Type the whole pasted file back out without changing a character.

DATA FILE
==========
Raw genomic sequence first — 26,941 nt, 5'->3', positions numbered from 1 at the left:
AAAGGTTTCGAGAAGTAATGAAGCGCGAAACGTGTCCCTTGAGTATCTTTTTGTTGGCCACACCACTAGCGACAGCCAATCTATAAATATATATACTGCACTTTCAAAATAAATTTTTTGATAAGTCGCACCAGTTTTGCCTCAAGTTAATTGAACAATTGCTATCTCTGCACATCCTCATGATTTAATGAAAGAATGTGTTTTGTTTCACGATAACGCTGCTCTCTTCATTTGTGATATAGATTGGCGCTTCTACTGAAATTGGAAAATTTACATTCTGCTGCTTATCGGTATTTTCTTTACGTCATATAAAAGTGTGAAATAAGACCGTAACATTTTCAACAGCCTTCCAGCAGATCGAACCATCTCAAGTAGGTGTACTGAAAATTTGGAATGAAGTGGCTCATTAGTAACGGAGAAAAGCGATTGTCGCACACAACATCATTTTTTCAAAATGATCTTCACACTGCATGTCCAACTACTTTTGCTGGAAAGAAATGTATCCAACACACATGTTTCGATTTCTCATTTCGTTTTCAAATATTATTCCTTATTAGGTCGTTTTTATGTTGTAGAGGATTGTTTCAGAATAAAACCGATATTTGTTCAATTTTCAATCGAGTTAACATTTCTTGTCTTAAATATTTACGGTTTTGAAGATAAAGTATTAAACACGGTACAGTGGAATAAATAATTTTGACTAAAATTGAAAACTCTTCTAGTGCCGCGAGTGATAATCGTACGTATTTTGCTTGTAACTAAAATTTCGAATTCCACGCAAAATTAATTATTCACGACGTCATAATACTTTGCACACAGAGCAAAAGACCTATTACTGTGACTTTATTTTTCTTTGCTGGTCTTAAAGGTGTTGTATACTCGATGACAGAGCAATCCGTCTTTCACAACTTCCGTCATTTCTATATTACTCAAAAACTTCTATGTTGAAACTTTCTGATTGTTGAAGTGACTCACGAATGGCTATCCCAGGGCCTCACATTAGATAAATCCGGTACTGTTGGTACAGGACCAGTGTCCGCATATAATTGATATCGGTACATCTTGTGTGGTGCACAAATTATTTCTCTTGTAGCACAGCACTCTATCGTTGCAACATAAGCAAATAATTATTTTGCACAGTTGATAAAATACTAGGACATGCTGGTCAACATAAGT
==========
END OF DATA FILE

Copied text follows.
Raw genomic sequence first — 26,941 nt, 5'->3', positions numbered from 1 at the left:
AAAGGTTTCGAGAAGTAATGAAGCGCGAAACGTGTCCCTTGAGTATCTTTTTGTTGGCCACACCACTAGCGACAGCCAATCTATAAATATATATACTGCACTTTCAAAATAAATTTTTTGATAAGTCGCACCAGTTTTGCCTCAAGTTAATTGAACAATTGCTATCTCTGCACATCCTCATGATTTAATGAAAGAATGTGTTTTGTTTCACGATAACGCTGCTCTCTTCATTTGTGATATAGATTGGCGCTTCTACTGAAATTGGAAAATTTACATTCTGCTGCTTATCGGTATTTTCTTTACGTCATATAAAAGTGTGAAATAAGACCGTAACATTTTCAACAGCCTTCCAGCAGATCGAACCATCTCAAGTAGGTGTACTGAAAATTTGGAATGAAGTGGCTCATTAGTAACGGAGAAAAGCGATTGTCGCACACAACATCATTTTTTCAAAATGATCTTCACACTGCATGTCCAACTACTTTTGCTGGAAAGAAATGTATCCAACACACATGTTTCGATTTCTCATTTCGTTTTCAAATATTATTCCTTATTAGGTCGTTTTTATGTTGTAGAGGATTGTTTCAGAATAAAACCGATATTTGTTCAATTTTCAATCGAGTTAACATTTCTTGTCTTAAATATTTACGGTTTTGAAGATAAAGTATTAAACACGGTACAGTGGAATAAATAATTTTGACTAAAATTGAAAACTCTTCTAGTGCCGCGAGTGATAATCGTACGTATTTTGCTTGTAACTAAAATTTCGAATTCCACGCAAAATTAATTATTCACGACGTCATAATACTTTGCACACAGAGCAAAAGACCTATTACTGTGACTTTATTTTTCTTTGCTGGTCTTAAAGGTGTTGTATACTCGATGACAGAGCAATCCGTCTTTCACAACTTCCGTCATTTCTATATTACTCAAAAACTTCTATGTTGAAACTTTCTGATTGTTGAAGTGACTCACGAATGGCTATCCCAGGGCCTCACATTAGATAAATCCGGTACTGTTGGTACAGGACCAGTGTCCGCATATAATTGATATCGGTACATCTTGTGTGGTGCACAAATTATTTCTCTTGTAGCACAGCACTCTATCGTTGCAACATAAGCAAATAATTATTTTGCACAGTTGATAAAATACTAGGACATGCTGGTCAACATAAGT